What does it mean to forgive?
In church yesterday our pastor talked about forgiveness. He took us to a parable Jesus told about the servant with the huge debt that his master forgave, but then that servant went out and found a fellow servant and choked him, demanding his money back. (Read the story here.) Of course, if you've read The Crimson Cord, you know that I used this parable in Gamal's character to show how it might have played out in ancient times. But the parable Jesus told was more than a story. It was meant to teach truth.
To put it in modern terms, let's look at it this way:
Suppose you stole something. Perhaps it was as small as a few office supplies or a piece of gum at a grocery store in one of those bulk bins. We justify ourselves when we think the little stuff doesn't matter. But maybe we move on to stealing music or movies or books from "free" sources and then to cheating on our taxes or lying to our neighbor. (Yeah, lying is a form of stealing because it is stealing the truth from another person.) Say our lies move us on to bigger temptations and we start flirting with a married co-worker rather than standing by our man. What if that flirting leads to sleeping with someone who is not our spouse?
Or maybe we get in over our head financially, so we find ways to get out of paying our debts. (Jesus' character had this problem and his debt got so big in today's dollars he could have owed a trillion or at least billions of dollars.) There was no way in a thousand lifetimes that he could have repaid what he owed.
When someone hurts us in one of these ways--stealing from us, lying to us, cheating on us, lying about us, etc., etc., it hurts, doesn't it? Or maybe they don't do any of these things, they just say mean things because for whatever reason they don't like us. Or we hurt them unintentionally, so they react back. Or we just happen to be in the way when that stranger takes out their anger at the store or on the road. Been there? How many cases of road rage could be avoided if we forgave instead of retaliated?
That's what the master in the parable did. He forgave a debt that was impossible to repay. Sometimes we are faced with relationships where the hurt goes so deep we think we simply can't ever forgive. But this master did so.
You would think the servant would be grateful, wouldn't you? (You would think Gamal would have been grateful too - if you've read The Crimson Cord.) And you would think I would be more grateful when I stop and remember the things God's had to forgive me for doing, saying, thinking. I'm sorry to say, I'm not always as thankful as I should be either.
This forgiven servant had a short memory or maybe he thought he deserved to be forgiven, but he turned right around and went off to collect his debts. He was probably out of cash, since he obviously had just been in debt himself, so he figured he'd get some quick. (Rather than wait for his next paycheck?) In any case, you know the story. He demands the very thing of others that he has been forgiven of in his own life. He refuses kindness and grace to others, though he has just received it in great measure.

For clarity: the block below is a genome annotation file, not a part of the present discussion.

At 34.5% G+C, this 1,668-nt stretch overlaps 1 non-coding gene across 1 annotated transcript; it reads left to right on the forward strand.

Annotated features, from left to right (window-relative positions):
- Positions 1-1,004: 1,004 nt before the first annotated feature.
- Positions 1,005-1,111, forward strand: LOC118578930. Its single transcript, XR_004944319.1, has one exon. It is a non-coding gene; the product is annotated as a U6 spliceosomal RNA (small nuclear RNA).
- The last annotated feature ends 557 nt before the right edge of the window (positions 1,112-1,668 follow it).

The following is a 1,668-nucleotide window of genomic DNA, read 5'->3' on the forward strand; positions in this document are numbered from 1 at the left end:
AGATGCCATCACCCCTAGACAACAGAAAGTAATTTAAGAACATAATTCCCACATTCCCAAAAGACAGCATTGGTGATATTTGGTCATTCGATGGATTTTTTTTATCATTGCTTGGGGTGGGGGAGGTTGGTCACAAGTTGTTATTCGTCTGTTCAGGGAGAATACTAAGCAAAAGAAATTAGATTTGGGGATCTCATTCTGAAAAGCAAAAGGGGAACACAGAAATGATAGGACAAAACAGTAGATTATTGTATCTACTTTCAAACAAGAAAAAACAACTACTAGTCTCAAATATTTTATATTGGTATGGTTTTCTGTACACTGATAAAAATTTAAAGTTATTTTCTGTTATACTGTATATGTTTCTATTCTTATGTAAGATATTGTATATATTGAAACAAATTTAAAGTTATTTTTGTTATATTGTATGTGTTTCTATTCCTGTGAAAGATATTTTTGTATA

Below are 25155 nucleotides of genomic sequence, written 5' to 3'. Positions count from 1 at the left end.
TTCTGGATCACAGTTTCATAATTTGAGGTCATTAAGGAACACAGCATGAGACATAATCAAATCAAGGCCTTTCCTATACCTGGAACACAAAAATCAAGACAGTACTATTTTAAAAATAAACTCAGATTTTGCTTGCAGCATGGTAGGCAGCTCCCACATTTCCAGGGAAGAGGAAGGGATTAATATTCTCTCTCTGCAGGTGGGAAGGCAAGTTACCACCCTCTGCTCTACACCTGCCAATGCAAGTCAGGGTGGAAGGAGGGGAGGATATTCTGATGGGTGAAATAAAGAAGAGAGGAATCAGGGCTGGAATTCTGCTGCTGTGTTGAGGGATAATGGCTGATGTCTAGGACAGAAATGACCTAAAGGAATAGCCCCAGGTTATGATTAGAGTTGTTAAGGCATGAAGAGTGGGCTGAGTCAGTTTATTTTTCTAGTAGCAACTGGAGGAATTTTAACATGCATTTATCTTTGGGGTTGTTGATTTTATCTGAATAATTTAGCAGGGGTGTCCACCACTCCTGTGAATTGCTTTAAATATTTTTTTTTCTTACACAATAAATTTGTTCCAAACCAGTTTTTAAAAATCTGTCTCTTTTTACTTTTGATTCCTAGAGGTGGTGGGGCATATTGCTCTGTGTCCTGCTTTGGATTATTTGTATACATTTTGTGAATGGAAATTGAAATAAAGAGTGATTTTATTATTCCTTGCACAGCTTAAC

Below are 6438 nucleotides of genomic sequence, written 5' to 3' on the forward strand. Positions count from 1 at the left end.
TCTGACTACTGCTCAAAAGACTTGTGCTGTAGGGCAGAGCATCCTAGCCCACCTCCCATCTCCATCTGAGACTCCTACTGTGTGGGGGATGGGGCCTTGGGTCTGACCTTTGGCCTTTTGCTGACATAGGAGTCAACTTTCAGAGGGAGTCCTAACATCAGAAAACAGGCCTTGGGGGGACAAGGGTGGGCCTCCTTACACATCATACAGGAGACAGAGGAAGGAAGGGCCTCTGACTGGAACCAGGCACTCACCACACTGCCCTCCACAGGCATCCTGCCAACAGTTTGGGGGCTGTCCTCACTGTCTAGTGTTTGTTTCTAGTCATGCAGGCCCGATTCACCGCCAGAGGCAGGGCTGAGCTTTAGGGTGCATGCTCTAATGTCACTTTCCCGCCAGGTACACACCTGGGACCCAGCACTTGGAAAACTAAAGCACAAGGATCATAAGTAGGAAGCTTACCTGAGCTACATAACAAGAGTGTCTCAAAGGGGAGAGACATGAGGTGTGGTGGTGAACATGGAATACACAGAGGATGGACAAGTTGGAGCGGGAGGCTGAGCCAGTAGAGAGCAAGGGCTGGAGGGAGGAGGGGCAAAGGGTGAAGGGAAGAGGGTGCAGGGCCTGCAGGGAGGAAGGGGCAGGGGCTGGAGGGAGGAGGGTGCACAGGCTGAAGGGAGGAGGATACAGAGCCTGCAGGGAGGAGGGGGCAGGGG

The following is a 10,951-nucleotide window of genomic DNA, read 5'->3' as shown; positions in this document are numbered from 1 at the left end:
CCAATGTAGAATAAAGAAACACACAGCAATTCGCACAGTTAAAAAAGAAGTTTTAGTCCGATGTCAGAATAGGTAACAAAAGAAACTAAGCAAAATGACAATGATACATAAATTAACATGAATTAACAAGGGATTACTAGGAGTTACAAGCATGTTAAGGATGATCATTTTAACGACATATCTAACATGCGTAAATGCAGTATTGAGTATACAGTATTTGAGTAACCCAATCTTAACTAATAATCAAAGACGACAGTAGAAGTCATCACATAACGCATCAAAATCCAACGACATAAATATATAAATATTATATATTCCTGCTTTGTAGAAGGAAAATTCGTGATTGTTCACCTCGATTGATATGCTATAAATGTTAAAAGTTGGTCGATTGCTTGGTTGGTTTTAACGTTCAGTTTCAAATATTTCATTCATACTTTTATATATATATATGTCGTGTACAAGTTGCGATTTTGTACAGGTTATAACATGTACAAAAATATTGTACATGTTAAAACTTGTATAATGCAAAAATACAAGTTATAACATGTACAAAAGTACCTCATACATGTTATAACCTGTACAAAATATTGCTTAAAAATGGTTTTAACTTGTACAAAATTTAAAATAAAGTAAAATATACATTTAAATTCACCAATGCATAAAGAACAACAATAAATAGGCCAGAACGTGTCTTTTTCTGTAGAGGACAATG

He shows no mercy.
He refuses to forgive.
And in the end, he loses the grace he'd been given and his life is in ruins.
What was Jesus saying in this parable? Was He suggesting that if we are forgiven in Christ we can somehow lose that forgiveness? That we can lose the saving grace, the gift of life He's already given to us? As our pastor reminded us yesterday, the rest of the Bible does not support that thought. No one, not even ourselves, can snatch us out of God's hands. Our very names are written there if we are His.
But oh the pain we can suffer when we live with an unforgiving spirit! I personally think that some of the references to "weeping and gnashing of teeth" can come in this life when we allow ourselves to live with bitterness. (And I'm sorry to say, I've been there too. Some lessons are learned from living in these pits, but we sure don't want to stay there!)
The Bible tells us not to go to bed angry lest we give the devil a foothold. That means, that anger left unchecked, allowed to fester and grow, sinks its feet into our innermost being and resides there. The enemy has us right where he wants us because when we live with a bitter, unforgiving spirit, we become ineffective at showing the light of Jesus into a dark world. The light that is in us is hidden, nearly quenched, the longer we allow that unforgiving spirit to reside in our hearts.
Someone once said, "Bitterness is like drinking poison and waiting for the other person to die." But it is we who are the ones who are slowly dying from the poison of that bitter drink. And we hurt everyone around us that wants to love us.
So how do we forgive that person who is choking the life out of us wanting their debt repaid? Or how do we forgive that person who has done all the things mentioned above? We hurt each other so easily, don't we? And yet God extends grace with such willingness if we but ask.
Sometimes forgiveness is daily and it is always a choice. It is not always a feeling. I might not feel like forgiving someone, especially if they are not sorry and keep doing the same things. But I can keep on choosing to forgive them because God gives me the grace to do so. I can pray blessings on them. I can release my own stranglehold on them lest I end up just as bitter.
Hurt people hurt people, but it doesn't have to be that way. Jesus came to heal our hurts. He told the story to show us God's grace. And if God can be so giving to us, wouldn't we want to follow His example and do the same for each other?